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Jeff Burton sweeps pole, race

Fresh off a rare pole-winning qualifying run in the Winston Cup series, Jeff Burton won the Busch Grand National Autolite/FRAM 250 with a dominating performance Friday night.

Burton, who won only his second career pole position in 214 attempts in NASCAR's premier series just before driver introductions for the BGN event, started second and led 198 of the 250 laps.

"It's been an awfully good day," the South Boston, Va., native said after his third Busch series victory this year. "It doesn't get a whole lot better."

The victory was the 13th of Burton's Busch career, matching his Winston Cup total. It came by 0.935 seconds over runaway BGN points leader Jeff Green. Mark Martin, Burton's Roush Racing teammate, was third.

Ron Hornaday and Mark McFarland crashed in the frontstretch on Lap 165, bringing out the final caution and sending the leaders to the pits while several cars stayed out.

The moves gave the race lead to Jimmy Spencer, but Spencer didn't last long on older tires. Burton, ninth on the restart, made short work of the field, retaking the lead with 66 laps to go and never getting pushed.

In the Winston Cup qualifying, Burton ran at an event-record 125.780 mph in his Ford to claim the top spot. The record of 125.465 mph was set by Mike Skinner last year, and also was bettered by points leader Bobby Labonte and No. 3 qualifier Jerry Nadeau.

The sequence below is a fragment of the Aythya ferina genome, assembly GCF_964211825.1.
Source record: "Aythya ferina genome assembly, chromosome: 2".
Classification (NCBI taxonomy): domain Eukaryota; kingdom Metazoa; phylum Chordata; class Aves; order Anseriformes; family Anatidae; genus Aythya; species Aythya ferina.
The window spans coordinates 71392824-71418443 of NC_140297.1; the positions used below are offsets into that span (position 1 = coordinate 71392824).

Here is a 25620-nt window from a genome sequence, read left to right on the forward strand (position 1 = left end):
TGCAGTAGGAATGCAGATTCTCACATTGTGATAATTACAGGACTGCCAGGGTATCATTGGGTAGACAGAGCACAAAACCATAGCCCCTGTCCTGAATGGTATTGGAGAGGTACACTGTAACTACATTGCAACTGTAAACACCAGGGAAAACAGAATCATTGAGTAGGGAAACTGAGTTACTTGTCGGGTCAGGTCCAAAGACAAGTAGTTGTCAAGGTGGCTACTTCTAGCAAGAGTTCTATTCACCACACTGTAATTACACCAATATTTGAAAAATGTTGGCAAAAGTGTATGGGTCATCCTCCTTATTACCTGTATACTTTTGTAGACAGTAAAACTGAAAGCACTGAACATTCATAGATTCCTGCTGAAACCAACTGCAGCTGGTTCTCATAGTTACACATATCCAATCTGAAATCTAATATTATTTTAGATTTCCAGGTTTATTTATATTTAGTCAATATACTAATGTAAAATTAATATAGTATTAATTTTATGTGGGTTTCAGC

Labonte, who leads defending points champion Dale Jarrett by 111 points, continued his recent string of good showings at Richmond, a track that had traditionally given him trouble.

"We've run pretty good here most every time the past two or three years, so I feel confident that we've got a race team that can make the right decisions to go into (tonight's) race," he said.

HONDA GRAND PRIX: Penske teammates Helio Castroneves (118.969 mph) and Gil de Ferran (118.792) topped the qualifying record at Laguna Seca Raceway in Monterey, Calif. Bryan Herta set the mark in 1997 at 118.792. Patrick Carpentier hit a tire wall and somersaulted over a concrete barrier, landing cockpit down, but had only a sore neck and was cleared to continue driving. Hal Whiteford, president of racing operations for CART, delayed the session until he had inspected the track and met with the drivers for nearly an hour.

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